10 Tips For Successfully Transitioning Into A New Leadership Role

10 Tips For Successfully Transitioning Into A New Leadership Role - Elevate Corporate Training

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Whether you are becoming a first-time manager or you are a hiring manager that’s getting ready to promote someone, there are things you can do to make sure the transition is successful.

As employees grow in their careers, they often get noticed by mastering technical expertise.  Put simply, they are good at their job. As a result, they are often given additional responsibility or promoted into a position of authority. As a new manager, however, they will do less of what they were good at and are tasked with doing things that may be new to them. The need to demonstrate technical expertise every day will take a back seat to managing others to be productive.

So if you don’t already have those new skills, how do you acquire them? Before we get into that, let’s first take a look at how important these new roles are for organisations.

The Impact Of Successful Leadership Transitions

The impact of leadership transitions is evident. It is also documented.  A McKinsey & Company study shows:

Successful leadership transitions:

  • Good leadership is 90 percent more likely to produce teams that meet performance goals over the next three years
  • Good management leads to a 13 percent lower attrition rate among employees

Unsuccessful leadership transitions:

  • Poor leadership results in 20 percent less employee engagement
  • Poor management leads to 15 percent lower employee performance

Bad leadership hurts everyone. The same report reveals that nearly half of all leadership transitions fail. With so much at stake, it may make you wonder why companies do not invest the time or resources into developing good leadership skills, especially for a new manager. In fact, less than 30 percent of companies have a formal leadership training plan in place. 58 percent of managers said they didn’t get any management training at all.

Successfully Transitioning Into A Leadership Role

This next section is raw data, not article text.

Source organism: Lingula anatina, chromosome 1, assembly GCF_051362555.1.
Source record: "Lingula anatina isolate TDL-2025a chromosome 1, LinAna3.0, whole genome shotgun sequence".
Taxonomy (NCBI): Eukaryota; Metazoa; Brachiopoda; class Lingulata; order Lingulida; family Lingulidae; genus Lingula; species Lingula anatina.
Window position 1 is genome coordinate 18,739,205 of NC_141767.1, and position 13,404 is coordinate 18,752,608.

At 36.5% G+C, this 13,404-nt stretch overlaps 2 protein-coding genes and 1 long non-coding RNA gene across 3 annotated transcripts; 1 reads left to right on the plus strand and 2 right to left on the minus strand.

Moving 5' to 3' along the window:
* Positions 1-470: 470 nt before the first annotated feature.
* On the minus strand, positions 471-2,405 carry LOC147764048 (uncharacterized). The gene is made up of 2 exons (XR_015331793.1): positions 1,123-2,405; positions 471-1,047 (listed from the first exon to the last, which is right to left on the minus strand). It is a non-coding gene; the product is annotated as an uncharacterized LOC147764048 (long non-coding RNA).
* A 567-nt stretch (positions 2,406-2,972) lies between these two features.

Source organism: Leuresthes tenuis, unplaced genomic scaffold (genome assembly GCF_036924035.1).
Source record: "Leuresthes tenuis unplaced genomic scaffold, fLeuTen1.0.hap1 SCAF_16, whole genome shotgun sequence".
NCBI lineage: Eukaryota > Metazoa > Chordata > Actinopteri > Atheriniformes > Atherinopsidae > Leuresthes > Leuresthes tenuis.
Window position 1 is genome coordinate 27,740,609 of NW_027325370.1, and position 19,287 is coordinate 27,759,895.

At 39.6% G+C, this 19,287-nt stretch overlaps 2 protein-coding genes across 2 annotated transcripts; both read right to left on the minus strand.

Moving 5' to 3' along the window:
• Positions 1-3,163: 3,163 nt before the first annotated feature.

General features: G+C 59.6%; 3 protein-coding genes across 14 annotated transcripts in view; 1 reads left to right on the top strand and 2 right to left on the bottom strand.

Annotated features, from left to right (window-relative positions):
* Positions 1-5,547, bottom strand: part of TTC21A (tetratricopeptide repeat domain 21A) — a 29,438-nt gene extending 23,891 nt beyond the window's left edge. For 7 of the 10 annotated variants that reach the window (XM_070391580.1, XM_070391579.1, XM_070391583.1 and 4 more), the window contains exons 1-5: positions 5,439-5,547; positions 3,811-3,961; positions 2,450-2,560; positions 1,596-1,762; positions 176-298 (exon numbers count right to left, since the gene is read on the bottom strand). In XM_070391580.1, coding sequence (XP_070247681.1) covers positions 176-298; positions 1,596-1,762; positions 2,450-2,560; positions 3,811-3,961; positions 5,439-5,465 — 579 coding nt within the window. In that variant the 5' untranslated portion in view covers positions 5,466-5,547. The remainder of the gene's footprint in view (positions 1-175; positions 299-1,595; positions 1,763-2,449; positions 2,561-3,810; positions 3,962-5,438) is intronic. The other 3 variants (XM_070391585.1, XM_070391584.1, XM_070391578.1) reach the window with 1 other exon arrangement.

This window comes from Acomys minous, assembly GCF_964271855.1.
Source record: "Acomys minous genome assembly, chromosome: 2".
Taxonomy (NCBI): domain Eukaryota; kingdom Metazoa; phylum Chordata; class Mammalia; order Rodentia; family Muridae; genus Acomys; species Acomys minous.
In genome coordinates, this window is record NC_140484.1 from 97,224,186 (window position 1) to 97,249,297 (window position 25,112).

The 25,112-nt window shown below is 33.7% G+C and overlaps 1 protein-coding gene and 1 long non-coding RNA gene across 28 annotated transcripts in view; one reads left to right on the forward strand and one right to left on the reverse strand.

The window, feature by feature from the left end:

Learning how to become a manager means placing value on different skills. If you’re a first-time manager, you will need to first understand the skills you need to learn in order to deal with the challenges you will face.

What do managers do? Here are the biggest challenges managers face, according to a study by Career Builder:

  1. Dealing with conflict among team members (25%)
  2. Motivating team members (22%)
  3. Handling performance reviews and corrective actions (15%)
  4. Finding resources needed to support team members (15%)
  5. Finding the next generation of leaders and supporting career paths for team members (12%)

Learning how to deal with the fundamentals of management will be key to productive teams and employee retention. 

10 Things Successful Managers Do

10 Tips For Successfully Transitioning Into A New Leadership Role - Elevate Corporate Training

You’ll notice that all of the five challenges above have to do with soft skills (or people skills). After all, your team members are people with emotions. Developing a good team atmosphere and culture are critical to success.

1. Take a breath

How many times have you thought, “Here’s what I would do if I was the boss,”?

Well, congratulations. Now you are.  As a new manager, there is a tendency to want to jump right in and make changes. That can be a mistake, though. You will be viewing things from a different perspective. You will have access to information you didn’t have in your old role that may lead to a different conclusion. 

Take a breath.  Your decisions need to be deliberate.  Change for change’s sake rarely works.

As a first time manager, you will be judged by co-workers and peers. Making mistakes right out of the gate is not a good way to develop confidence among your team members.